S3E2. Tiger Daughter (ft. interview with Rebecca Lim)

Last episode was prompted by Elise’s recommendation. This time, it’s Priscilla’s. Tiger Daughter tells the story of Wen and Henry, and what happens when tragedy strikes their community. We cover themes of domestic abuse, misogyny, and the ripple effect of suicide – all framed by the Chinese immigrant experience in Australia. The first part of this episode is spoiler-free.

Also, we interview author Rebecca Lim! Stay tuned for Rebecca’s insights on her writing process and the themes of Tiger Daughter. 

Mental health topics covered: suicide, grief, depression, stigma and community attitudes

Additional trigger warnings: racism, misogyny, domestic abuse, coercive control

Listen to the podcast:

About the Book

What I feel most days is that nothing is ever going to change. That my life won’t even start, and that I’ll be stuck like this forever.

Wen Zhou is the daughter and only child of Chinese immigrants whose move to the lucky country has proven to be not so lucky. Wen and her friend, Henry Xiao – whose mum and dad are also struggling immigrants – both dream of escape from their unhappy circumstances, and form a plan to sit an entrance exam to a selective high school far from home. But when tragedy strikes, it will take all of Wen’s resilience and resourcefulness to get herself and Henry through the storm that follows. 

About the author

Rebecca Lim is an Australian writer, illustrator, editor and lawyer.  She is the award-winning author of over twenty books, including The Astrologer’s Daughter and the bestselling Mercy series.  

Rebecca is a co-founder of the Voices from the Intersection initiative to support emerging young adult and children’s authors and illustrators who are First Nations, People of Colour, LGBTIQA+ or living with disability, and is a co-editor of Meet Me at the Intersection, a groundbreaking anthology of YA #OwnVoice memoir, poetry and fiction.  Find Rebecca on Instagram.

Our Thoughts

Tiger Daughter is the sort of book that reels you in, and tugs at your heartstrings. It’s a touching story which masterfully weaves together complex themes, while staying appropriate for a middle grade audience. We appreciated main character Wen’s tenacity, and how she used both her love and her anger to drive change within her family and community. Her friendship with Henry is a highlight.

Tiger Daughter portrays a thoughtful depiction of the ripple effect of suicide, intertwining the impacts of racism, domestic abuse, poverty, and stigma, with the Chinese immigrant experience. It encourages readers to question their own attitudes and assumptions, and to push back against injustices.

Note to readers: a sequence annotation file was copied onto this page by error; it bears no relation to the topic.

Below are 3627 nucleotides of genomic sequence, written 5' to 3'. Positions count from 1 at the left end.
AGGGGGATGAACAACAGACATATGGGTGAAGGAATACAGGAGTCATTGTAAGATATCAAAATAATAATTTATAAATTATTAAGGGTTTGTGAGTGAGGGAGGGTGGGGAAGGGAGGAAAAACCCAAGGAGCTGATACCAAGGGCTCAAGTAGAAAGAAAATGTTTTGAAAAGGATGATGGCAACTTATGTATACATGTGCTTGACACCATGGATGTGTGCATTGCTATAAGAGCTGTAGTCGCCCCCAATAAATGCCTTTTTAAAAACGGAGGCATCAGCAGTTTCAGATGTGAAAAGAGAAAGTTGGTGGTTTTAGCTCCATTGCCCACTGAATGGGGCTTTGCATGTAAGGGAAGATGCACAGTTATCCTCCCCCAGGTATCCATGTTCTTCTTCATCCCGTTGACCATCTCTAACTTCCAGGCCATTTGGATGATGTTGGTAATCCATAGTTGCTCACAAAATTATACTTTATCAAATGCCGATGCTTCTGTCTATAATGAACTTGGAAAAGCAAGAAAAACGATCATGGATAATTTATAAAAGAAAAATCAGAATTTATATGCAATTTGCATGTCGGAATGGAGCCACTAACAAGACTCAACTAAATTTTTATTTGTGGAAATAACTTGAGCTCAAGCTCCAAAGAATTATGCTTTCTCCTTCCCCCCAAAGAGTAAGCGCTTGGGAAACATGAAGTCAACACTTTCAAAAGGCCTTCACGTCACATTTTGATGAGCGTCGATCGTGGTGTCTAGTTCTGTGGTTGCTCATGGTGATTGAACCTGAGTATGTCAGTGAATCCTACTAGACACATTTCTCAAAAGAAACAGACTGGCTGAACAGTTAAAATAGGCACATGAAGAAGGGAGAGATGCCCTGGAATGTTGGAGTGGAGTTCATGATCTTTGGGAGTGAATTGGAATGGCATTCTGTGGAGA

Overall, we highly recommend Tiger Daughter. Don’t forget to keep a box of tissues nearby.

Discussion Questions

  • What did you think of Wen as a character? Was there anything about her personality that you really liked, or disliked? 
  • What are your thoughts on Wen’s father’s character arc? How different do you think he would be if he had not migrated to Australia? 
  • Here’s a quote from Rebecca Lim: “Tiger Daughter asks readers – readers who have never been told ‘go back to where you come from’ and never will – to think about what it would be like to be marginalised for more reasons than being female.” How has the book impacted your thoughts or knowledge on this? 
  • Have you ever been part of a community rallying together to support somebody going through a tough time? If so, what was your experience? 
  • What types of books should be on primary and secondary school reading lists? 


The Next Book We’ll Discuss Is…

Queenie by Candice Carty-Williams.

Summary: Queenie Jenkins is a 25-year-old Jamaican British woman living in London, straddling two cultures and slotting neatly into neither. She works at a national newspaper, where she’s constantly forced to compare herself to her white middle class peers. After a messy break up from her long-term white boyfriend, Queenie seeks comfort in all the wrong places…including several hazardous men who do a good job of occupying brain space and a bad job of affirming self-worth. 
As Queenie careens from one questionable decision to another, she finds herself wondering, “What are you doing? Why are you doing it? Who do you want to be?”—all of the questions today’s woman must face in a world trying to answer them for her.

Tune in to this episode in May 2023. In the meantime, pick up a copy and read along with us.

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